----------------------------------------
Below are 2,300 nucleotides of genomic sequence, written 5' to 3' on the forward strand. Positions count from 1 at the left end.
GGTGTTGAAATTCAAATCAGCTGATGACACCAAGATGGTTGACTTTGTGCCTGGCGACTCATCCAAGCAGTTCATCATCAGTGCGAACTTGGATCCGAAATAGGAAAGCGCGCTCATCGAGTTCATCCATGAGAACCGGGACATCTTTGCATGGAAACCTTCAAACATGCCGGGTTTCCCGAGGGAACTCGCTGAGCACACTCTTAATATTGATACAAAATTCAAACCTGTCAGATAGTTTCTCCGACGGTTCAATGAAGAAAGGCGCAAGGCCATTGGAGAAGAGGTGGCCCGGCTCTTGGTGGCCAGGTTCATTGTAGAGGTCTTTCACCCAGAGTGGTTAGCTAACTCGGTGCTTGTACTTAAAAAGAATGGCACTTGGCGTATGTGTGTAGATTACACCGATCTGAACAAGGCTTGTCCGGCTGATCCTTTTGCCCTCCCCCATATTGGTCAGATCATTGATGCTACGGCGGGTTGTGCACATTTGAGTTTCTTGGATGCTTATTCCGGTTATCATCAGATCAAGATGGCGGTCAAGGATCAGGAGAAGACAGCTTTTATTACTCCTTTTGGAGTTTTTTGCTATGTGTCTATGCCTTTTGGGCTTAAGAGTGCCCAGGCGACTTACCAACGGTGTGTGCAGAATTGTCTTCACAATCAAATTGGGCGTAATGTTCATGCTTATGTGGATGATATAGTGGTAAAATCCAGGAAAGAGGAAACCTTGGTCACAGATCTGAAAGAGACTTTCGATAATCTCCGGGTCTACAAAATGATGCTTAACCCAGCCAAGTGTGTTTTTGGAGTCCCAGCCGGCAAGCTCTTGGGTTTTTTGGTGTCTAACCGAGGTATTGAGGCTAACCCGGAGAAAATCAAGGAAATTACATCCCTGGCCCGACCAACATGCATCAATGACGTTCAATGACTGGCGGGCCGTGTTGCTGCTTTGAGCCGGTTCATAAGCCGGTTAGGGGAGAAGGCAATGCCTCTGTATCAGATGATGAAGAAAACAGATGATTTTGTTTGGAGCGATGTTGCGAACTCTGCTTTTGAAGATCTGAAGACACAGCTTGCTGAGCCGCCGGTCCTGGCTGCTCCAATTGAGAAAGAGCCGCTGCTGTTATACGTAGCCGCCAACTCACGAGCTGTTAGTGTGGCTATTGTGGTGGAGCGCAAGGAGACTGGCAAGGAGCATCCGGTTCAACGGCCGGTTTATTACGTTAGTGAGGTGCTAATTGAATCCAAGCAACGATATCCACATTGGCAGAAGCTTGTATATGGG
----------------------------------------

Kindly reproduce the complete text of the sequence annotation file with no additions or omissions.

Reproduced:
Below are 2,300 nucleotides of genomic sequence, written 5' to 3' on the forward strand. Positions count from 1 at the left end.
GGTGTTGAAATTCAAATCAGCTGATGACACCAAGATGGTTGACTTTGTGCCTGGCGACTCATCCAAGCAGTTCATCATCAGTGCGAACTTGGATCCGAAATAGGAAAGCGCGCTCATCGAGTTCATCCATGAGAACCGGGACATCTTTGCATGGAAACCTTCAAACATGCCGGGTTTCCCGAGGGAACTCGCTGAGCACACTCTTAATATTGATACAAAATTCAAACCTGTCAGATAGTTTCTCCGACGGTTCAATGAAGAAAGGCGCAAGGCCATTGGAGAAGAGGTGGCCCGGCTCTTGGTGGCCAGGTTCATTGTAGAGGTCTTTCACCCAGAGTGGTTAGCTAACTCGGTGCTTGTACTTAAAAAGAATGGCACTTGGCGTATGTGTGTAGATTACACCGATCTGAACAAGGCTTGTCCGGCTGATCCTTTTGCCCTCCCCCATATTGGTCAGATCATTGATGCTACGGCGGGTTGTGCACATTTGAGTTTCTTGGATGCTTATTCCGGTTATCATCAGATCAAGATGGCGGTCAAGGATCAGGAGAAGACAGCTTTTATTACTCCTTTTGGAGTTTTTTGCTATGTGTCTATGCCTTTTGGGCTTAAGAGTGCCCAGGCGACTTACCAACGGTGTGTGCAGAATTGTCTTCACAATCAAATTGGGCGTAATGTTCATGCTTATGTGGATGATATAGTGGTAAAATCCAGGAAAGAGGAAACCTTGGTCACAGATCTGAAAGAGACTTTCGATAATCTCCGGGTCTACAAAATGATGCTTAACCCAGCCAAGTGTGTTTTTGGAGTCCCAGCCGGCAAGCTCTTGGGTTTTTTGGTGTCTAACCGAGGTATTGAGGCTAACCCGGAGAAAATCAAGGAAATTACATCCCTGGCCCGACCAACATGCATCAATGACGTTCAATGACTGGCGGGCCGTGTTGCTGCTTTGAGCCGGTTCATAAGCCGGTTAGGGGAGAAGGCAATGCCTCTGTATCAGATGATGAAGAAAACAGATGATTTTGTTTGGAGCGATGTTGCGAACTCTGCTTTTGAAGATCTGAAGACACAGCTTGCTGAGCCGCCGGTCCTGGCTGCTCCAATTGAGAAAGAGCCGCTGCTGTTATACGTAGCCGCCAACTCACGAGCTGTTAGTGTGGCTATTGTGGTGGAGCGCAAGGAGACTGGCAAGGAGCATCCGGTTCAACGGCCGGTTTATTACGTTAGTGAGGTGCTAATTGAATCCAAGCAACGATATCCACATTGGCAGAAGCTTGTATATGGG